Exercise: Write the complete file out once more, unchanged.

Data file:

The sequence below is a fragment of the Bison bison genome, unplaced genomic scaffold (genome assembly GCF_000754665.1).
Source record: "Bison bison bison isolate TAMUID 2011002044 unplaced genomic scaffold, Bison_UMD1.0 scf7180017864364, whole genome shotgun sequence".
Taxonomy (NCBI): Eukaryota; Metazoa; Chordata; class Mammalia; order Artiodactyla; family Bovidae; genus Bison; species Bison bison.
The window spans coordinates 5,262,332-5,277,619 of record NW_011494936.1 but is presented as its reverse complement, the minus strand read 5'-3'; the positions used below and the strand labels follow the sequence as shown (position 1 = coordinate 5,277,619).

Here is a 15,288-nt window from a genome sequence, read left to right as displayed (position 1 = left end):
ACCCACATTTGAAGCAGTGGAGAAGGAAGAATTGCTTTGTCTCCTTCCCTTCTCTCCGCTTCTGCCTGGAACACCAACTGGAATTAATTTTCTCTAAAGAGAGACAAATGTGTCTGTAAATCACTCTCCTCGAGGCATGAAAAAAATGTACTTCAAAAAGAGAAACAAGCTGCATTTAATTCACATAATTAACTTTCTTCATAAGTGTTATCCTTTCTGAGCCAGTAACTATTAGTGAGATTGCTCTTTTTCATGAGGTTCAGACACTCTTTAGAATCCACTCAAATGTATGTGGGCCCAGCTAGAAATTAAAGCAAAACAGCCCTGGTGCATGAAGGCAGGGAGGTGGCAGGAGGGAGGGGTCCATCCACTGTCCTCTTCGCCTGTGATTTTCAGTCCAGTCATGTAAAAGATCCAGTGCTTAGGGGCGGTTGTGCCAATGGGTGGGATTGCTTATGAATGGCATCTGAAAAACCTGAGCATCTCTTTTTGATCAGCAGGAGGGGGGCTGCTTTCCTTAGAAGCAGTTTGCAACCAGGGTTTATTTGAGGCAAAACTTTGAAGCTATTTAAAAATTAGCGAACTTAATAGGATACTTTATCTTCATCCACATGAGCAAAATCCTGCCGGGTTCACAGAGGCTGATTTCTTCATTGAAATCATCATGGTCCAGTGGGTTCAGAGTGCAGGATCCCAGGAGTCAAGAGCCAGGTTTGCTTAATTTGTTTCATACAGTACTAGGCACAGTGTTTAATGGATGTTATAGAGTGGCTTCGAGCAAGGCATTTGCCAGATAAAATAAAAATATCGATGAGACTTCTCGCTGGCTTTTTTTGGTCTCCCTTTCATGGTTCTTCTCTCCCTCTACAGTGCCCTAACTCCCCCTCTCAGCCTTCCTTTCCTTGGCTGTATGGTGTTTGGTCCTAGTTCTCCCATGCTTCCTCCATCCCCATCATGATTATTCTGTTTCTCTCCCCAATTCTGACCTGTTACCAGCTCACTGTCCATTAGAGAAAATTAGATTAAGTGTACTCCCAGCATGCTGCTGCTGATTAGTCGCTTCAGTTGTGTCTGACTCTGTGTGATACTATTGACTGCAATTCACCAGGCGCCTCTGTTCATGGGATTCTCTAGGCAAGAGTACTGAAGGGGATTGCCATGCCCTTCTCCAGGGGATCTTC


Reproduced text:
The sequence below is a fragment of the Bison bison genome, unplaced genomic scaffold (genome assembly GCF_000754665.1).
Source record: "Bison bison bison isolate TAMUID 2011002044 unplaced genomic scaffold, Bison_UMD1.0 scf7180017864364, whole genome shotgun sequence".
Taxonomy (NCBI): Eukaryota; Metazoa; Chordata; class Mammalia; order Artiodactyla; family Bovidae; genus Bison; species Bison bison.
The window spans coordinates 5,262,332-5,277,619 of record NW_011494936.1 but is presented as its reverse complement, the minus strand read 5'-3'; the positions used below and the strand labels follow the sequence as shown (position 1 = coordinate 5,277,619).

Here is a 15,288-nt window from a genome sequence, read left to right as displayed (position 1 = left end):
ACCCACATTTGAAGCAGTGGAGAAGGAAGAATTGCTTTGTCTCCTTCCCTTCTCTCCGCTTCTGCCTGGAACACCAACTGGAATTAATTTTCTCTAAAGAGAGACAAATGTGTCTGTAAATCACTCTCCTCGAGGCATGAAAAAAATGTACTTCAAAAAGAGAAACAAGCTGCATTTAATTCACATAATTAACTTTCTTCATAAGTGTTATCCTTTCTGAGCCAGTAACTATTAGTGAGATTGCTCTTTTTCATGAGGTTCAGACACTCTTTAGAATCCACTCAAATGTATGTGGGCCCAGCTAGAAATTAAAGCAAAACAGCCCTGGTGCATGAAGGCAGGGAGGTGGCAGGAGGGAGGGGTCCATCCACTGTCCTCTTCGCCTGTGATTTTCAGTCCAGTCATGTAAAAGATCCAGTGCTTAGGGGCGGTTGTGCCAATGGGTGGGATTGCTTATGAATGGCATCTGAAAAACCTGAGCATCTCTTTTTGATCAGCAGGAGGGGGGCTGCTTTCCTTAGAAGCAGTTTGCAACCAGGGTTTATTTGAGGCAAAACTTTGAAGCTATTTAAAAATTAGCGAACTTAATAGGATACTTTATCTTCATCCACATGAGCAAAATCCTGCCGGGTTCACAGAGGCTGATTTCTTCATTGAAATCATCATGGTCCAGTGGGTTCAGAGTGCAGGATCCCAGGAGTCAAGAGCCAGGTTTGCTTAATTTGTTTCATACAGTACTAGGCACAGTGTTTAATGGATGTTATAGAGTGGCTTCGAGCAAGGCATTTGCCAGATAAAATAAAAATATCGATGAGACTTCTCGCTGGCTTTTTTTGGTCTCCCTTTCATGGTTCTTCTCTCCCTCTACAGTGCCCTAACTCCCCCTCTCAGCCTTCCTTTCCTTGGCTGTATGGTGTTTGGTCCTAGTTCTCCCATGCTTCCTCCATCCCCATCATGATTATTCTGTTTCTCTCCCCAATTCTGACCTGTTACCAGCTCACTGTCCATTAGAGAAAATTAGATTAAGTGTACTCCCAGCATGCTGCTGCTGATTAGTCGCTTCAGTTGTGTCTGACTCTGTGTGATACTATTGACTGCAATTCACCAGGCGCCTCTGTTCATGGGATTCTCTAGGCAAGAGTACTGAAGGGGATTGCCATGCCCTTCTCCAGGGGATCTTC